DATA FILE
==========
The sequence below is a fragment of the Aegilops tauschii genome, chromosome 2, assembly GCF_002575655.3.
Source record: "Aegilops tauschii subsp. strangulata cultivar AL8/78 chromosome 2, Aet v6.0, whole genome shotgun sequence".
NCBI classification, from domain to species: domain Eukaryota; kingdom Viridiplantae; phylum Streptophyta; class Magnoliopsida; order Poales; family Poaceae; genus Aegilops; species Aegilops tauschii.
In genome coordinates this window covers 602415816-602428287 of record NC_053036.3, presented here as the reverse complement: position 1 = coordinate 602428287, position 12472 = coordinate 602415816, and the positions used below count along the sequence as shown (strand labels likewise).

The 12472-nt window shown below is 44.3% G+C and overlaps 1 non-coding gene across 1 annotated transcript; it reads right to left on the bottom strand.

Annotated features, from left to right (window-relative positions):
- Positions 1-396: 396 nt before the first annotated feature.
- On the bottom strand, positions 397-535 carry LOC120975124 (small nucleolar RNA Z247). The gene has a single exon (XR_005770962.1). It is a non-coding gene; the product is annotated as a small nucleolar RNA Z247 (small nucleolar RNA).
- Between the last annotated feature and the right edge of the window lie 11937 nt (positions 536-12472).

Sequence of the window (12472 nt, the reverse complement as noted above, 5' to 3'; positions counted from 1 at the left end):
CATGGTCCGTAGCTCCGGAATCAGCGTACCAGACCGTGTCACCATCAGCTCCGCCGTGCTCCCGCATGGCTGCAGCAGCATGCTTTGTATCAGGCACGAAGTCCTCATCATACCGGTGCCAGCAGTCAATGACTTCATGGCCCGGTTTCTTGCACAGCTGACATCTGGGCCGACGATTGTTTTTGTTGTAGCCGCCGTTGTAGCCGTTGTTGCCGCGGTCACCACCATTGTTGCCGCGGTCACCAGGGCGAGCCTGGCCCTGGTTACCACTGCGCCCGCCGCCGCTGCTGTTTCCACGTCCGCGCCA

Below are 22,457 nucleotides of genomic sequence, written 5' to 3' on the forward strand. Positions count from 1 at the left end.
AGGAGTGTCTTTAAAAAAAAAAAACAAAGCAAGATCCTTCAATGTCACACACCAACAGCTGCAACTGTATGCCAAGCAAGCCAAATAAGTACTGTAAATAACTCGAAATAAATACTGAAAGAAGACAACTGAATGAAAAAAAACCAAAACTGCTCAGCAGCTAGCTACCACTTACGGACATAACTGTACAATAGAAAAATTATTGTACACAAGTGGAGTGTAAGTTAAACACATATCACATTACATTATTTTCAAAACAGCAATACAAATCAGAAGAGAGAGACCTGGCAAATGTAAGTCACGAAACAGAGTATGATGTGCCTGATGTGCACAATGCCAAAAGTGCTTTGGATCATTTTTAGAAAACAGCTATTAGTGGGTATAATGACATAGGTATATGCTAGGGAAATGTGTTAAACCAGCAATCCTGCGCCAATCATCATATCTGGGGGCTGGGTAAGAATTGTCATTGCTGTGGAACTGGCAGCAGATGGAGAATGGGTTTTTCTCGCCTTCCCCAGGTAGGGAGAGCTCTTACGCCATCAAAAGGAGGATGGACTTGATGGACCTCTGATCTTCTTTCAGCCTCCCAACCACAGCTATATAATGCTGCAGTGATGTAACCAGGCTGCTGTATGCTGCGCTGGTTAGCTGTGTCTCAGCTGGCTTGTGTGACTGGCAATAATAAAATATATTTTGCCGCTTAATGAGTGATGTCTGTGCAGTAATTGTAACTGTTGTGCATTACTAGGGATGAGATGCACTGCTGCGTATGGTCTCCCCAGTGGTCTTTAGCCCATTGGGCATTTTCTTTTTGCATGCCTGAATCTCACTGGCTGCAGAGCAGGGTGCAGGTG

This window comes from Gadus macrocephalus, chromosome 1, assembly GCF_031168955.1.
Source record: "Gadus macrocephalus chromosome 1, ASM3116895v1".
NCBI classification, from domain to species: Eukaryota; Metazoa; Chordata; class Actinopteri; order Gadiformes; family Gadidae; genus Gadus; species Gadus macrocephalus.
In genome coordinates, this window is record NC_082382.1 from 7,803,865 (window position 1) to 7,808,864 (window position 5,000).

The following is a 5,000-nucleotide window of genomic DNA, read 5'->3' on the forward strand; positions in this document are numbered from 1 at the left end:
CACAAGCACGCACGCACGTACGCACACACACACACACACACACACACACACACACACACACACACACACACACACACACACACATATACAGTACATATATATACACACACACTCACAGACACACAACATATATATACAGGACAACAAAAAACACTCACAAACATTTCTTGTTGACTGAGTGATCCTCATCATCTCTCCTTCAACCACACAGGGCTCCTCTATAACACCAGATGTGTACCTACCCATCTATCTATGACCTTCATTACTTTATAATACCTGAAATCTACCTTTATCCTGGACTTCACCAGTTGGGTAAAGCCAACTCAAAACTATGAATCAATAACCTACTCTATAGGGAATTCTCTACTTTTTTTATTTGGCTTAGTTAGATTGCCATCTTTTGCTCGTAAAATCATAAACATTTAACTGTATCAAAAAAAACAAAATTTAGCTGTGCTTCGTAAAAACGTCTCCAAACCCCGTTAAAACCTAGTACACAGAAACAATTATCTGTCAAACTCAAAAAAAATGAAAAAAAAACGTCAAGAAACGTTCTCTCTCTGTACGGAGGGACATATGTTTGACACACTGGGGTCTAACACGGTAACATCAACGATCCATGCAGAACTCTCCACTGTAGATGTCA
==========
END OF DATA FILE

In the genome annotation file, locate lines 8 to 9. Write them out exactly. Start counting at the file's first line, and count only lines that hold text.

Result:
- On the bottom strand, positions 397-535 carry LOC120975124 (small nucleolar RNA Z247). The gene has a single exon (XR_005770962.1). It is a non-coding gene; the product is annotated as a small nucleolar RNA Z247 (small nucleolar RNA).
- Between the last annotated feature and the right edge of the window lie 11937 nt (positions 536-12472).